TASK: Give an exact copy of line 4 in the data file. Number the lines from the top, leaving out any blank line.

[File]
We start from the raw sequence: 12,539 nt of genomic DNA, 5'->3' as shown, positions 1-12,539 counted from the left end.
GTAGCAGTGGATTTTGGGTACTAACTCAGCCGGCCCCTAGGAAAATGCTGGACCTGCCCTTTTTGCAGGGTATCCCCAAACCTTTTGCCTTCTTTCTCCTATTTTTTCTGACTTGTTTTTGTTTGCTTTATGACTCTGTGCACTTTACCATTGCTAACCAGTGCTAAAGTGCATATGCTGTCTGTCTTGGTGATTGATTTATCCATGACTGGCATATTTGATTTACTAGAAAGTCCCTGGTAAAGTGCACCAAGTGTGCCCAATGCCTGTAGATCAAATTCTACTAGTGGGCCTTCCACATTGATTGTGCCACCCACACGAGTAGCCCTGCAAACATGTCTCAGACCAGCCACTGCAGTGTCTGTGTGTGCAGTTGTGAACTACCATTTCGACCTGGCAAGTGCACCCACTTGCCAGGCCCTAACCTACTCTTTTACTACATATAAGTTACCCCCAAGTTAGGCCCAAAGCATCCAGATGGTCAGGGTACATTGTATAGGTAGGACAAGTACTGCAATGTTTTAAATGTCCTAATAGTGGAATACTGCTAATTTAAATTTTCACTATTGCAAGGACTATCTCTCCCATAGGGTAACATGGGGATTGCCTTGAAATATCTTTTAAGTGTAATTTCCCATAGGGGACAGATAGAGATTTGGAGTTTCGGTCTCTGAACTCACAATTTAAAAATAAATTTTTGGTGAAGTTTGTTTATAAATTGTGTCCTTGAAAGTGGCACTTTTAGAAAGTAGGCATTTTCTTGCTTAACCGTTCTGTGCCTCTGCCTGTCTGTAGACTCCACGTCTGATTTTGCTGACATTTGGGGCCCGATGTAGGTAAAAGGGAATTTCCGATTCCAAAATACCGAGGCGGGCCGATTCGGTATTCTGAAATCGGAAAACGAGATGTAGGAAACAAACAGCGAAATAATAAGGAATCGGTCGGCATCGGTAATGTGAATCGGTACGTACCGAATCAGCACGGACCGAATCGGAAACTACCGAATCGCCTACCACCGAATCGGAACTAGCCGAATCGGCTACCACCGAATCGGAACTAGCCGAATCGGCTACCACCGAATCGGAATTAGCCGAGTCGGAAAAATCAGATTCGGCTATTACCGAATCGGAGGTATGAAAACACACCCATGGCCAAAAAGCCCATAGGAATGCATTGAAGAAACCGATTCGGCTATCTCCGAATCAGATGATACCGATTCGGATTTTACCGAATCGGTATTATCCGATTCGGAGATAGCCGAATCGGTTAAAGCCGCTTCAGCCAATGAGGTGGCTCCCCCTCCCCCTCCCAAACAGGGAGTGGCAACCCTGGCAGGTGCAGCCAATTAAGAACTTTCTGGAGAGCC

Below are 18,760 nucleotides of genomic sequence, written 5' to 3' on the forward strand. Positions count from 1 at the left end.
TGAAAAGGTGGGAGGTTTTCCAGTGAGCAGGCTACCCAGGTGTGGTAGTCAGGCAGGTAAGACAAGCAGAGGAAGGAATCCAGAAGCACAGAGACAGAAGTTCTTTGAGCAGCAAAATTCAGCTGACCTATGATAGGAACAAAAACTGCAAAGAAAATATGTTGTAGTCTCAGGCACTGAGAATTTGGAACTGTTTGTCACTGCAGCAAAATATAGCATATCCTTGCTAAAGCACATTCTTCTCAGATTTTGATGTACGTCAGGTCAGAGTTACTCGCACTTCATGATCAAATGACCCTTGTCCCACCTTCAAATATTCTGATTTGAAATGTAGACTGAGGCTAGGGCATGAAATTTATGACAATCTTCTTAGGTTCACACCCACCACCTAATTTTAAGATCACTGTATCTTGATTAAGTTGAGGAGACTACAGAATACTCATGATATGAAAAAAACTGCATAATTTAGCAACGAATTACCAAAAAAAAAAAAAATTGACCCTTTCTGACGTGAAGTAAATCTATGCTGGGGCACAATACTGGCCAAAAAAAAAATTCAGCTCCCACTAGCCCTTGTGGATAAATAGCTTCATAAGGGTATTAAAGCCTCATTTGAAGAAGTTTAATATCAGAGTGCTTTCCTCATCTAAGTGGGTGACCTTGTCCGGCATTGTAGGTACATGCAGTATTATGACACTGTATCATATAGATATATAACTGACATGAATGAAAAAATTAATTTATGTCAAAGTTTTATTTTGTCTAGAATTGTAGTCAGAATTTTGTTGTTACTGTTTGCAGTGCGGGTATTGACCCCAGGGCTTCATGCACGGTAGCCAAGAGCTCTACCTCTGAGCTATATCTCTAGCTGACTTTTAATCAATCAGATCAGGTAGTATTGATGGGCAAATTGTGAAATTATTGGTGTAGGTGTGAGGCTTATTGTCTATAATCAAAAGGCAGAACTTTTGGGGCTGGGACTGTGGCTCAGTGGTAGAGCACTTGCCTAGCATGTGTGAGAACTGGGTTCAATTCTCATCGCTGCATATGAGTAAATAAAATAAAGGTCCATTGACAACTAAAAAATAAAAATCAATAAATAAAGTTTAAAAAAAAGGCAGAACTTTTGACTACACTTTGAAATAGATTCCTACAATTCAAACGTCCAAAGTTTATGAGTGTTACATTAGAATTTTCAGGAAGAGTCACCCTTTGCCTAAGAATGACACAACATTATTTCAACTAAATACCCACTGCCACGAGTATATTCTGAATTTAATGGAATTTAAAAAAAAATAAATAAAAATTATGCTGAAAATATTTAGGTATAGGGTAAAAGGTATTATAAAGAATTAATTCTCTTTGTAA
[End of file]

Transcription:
TGAAAAGGTGGGAGGTTTTCCAGTGAGCAGGCTACCCAGGTGTGGTAGTCAGGCAGGTAAGACAAGCAGAGGAAGGAATCCAGAAGCACAGAGACAGAAGTTCTTTGAGCAGCAAAATTCAGCTGACCTATGATAGGAACAAAAACTGCAAAGAAAATATGTTGTAGTCTCAGGCACTGAGAATTTGGAACTGTTTGTCACTGCAGCAAAATATAGCATATCCTTGCTAAAGCACATTCTTCTCAGATTTTGATGTACGTCAGGTCAGAGTTACTCGCACTTCATGATCAAATGACCCTTGTCCCACCTTCAAATATTCTGATTTGAAATGTAGACTGAGGCTAGGGCATGAAATTTATGACAATCTTCTTAGGTTCACACCCACCACCTAATTTTAAGATCACTGTATCTTGATTAAGTTGAGGAGACTACAGAATACTCATGATATGAAAAAAACTGCATAATTTAGCAACGAATTACCAAAAAAAAAAAAAATTGACCCTTTCTGACGTGAAGTAAATCTATGCTGGGGCACAATACTGGCCAAAAAAAAAATTCAGCTCCCACTAGCCCTTGTGGATAAATAGCTTCATAAGGGTATTAAAGCCTCATTTGAAGAAGTTTAATATCAGAGTGCTTTCCTCATCTAAGTGGGTGACCTTGTCCGGCATTGTAGGTACATGCAGTATTATGACACTGTATCATATAGATATATAACTGACATGAATGAAAAAATTAATTTATGTCAAAGTTTTATTTTGTCTAGAATTGTAGTCAGAATTTTGTTGTTACTGTTTGCAGTGCGGGTATTGACCCCAGGGCTTCATGCACGGTAGCCAAGAGCTCTACCTCTGAGCTATATCTCTAGCTGACTTTTAATCAATCAGATCAGGTAGTATTGATGGGCAAATTGTGAAATTATTGGTGTAGGTGTGAGGCTTATTGTCTATAATCAAAAGGCAGAACTTTTGGGGCTGGGACTGTGGCTCAGTGGTAGAGCACTTGCCTAGCATGTGTGAGAACTGGGTTCAATTCTCATCGCTGCATATGAGTAAATAAAATAAAGGTCCATTGACAACTAAAAAATAAAAATCAATAAATAAAGTTTAAAAAAAAGGCAGAACTTTTGACTACACTTTGAAATAGATTCCTACAATTCAAACGTCCAAAGTTTATGAGTGTTACATTAGAATTTTCAGGAAGAGTCACCCTTTGCCTAAGAATGACACAACATTATTTCAACTAAATACCCACTGCCACGAGTATATTCTGAATTTAATGGAATTTAAAAAAAAATAAATAAAAATTATGCTGAAAATATTTAGGTATAGGGTAAAAGGTATTATAAAGAATTAATTCTCTTTGTAA